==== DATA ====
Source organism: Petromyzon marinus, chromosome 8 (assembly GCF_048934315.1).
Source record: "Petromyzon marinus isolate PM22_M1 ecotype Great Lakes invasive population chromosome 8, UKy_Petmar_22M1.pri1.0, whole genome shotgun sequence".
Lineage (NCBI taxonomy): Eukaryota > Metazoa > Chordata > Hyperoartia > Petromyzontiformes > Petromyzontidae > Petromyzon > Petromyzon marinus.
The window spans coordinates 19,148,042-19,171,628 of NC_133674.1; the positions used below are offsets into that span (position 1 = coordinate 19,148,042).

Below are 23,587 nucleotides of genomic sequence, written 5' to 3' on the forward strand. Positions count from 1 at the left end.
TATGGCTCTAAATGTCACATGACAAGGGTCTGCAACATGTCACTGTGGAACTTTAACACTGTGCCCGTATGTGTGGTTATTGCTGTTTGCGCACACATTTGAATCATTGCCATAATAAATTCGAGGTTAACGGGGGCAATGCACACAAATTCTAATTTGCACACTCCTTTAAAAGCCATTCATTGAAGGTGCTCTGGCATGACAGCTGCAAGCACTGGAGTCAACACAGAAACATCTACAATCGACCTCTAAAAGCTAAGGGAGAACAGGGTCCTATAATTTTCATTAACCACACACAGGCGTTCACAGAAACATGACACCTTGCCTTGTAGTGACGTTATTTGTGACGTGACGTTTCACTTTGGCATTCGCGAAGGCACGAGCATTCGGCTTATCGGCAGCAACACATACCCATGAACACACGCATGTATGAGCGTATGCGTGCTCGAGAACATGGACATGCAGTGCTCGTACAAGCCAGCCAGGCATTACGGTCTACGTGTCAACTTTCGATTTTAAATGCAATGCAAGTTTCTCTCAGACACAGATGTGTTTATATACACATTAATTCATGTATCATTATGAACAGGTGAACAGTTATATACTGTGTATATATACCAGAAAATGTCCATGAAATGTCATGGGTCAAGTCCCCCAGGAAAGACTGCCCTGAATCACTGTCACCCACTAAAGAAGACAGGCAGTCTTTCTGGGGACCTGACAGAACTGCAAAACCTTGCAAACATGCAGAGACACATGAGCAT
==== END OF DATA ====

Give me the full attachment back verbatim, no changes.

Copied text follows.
Source organism: Petromyzon marinus, chromosome 8 (assembly GCF_048934315.1).
Source record: "Petromyzon marinus isolate PM22_M1 ecotype Great Lakes invasive population chromosome 8, UKy_Petmar_22M1.pri1.0, whole genome shotgun sequence".
Lineage (NCBI taxonomy): Eukaryota > Metazoa > Chordata > Hyperoartia > Petromyzontiformes > Petromyzontidae > Petromyzon > Petromyzon marinus.
The window spans coordinates 19,148,042-19,171,628 of NC_133674.1; the positions used below are offsets into that span (position 1 = coordinate 19,148,042).

Below are 23,587 nucleotides of genomic sequence, written 5' to 3' on the forward strand. Positions count from 1 at the left end.
TATGGCTCTAAATGTCACATGACAAGGGTCTGCAACATGTCACTGTGGAACTTTAACACTGTGCCCGTATGTGTGGTTATTGCTGTTTGCGCACACATTTGAATCATTGCCATAATAAATTCGAGGTTAACGGGGGCAATGCACACAAATTCTAATTTGCACACTCCTTTAAAAGCCATTCATTGAAGGTGCTCTGGCATGACAGCTGCAAGCACTGGAGTCAACACAGAAACATCTACAATCGACCTCTAAAAGCTAAGGGAGAACAGGGTCCTATAATTTTCATTAACCACACACAGGCGTTCACAGAAACATGACACCTTGCCTTGTAGTGACGTTATTTGTGACGTGACGTTTCACTTTGGCATTCGCGAAGGCACGAGCATTCGGCTTATCGGCAGCAACACATACCCATGAACACACGCATGTATGAGCGTATGCGTGCTCGAGAACATGGACATGCAGTGCTCGTACAAGCCAGCCAGGCATTACGGTCTACGTGTCAACTTTCGATTTTAAATGCAATGCAAGTTTCTCTCAGACACAGATGTGTTTATATACACATTAATTCATGTATCATTATGAACAGGTGAACAGTTATATACTGTGTATATATACCAGAAAATGTCCATGAAATGTCATGGGTCAAGTCCCCCAGGAAAGACTGCCCTGAATCACTGTCACCCACTAAAGAAGACAGGCAGTCTTTCTGGGGACCTGACAGAACTGCAAAACCTTGCAAACATGCAGAGACACATGAGCAT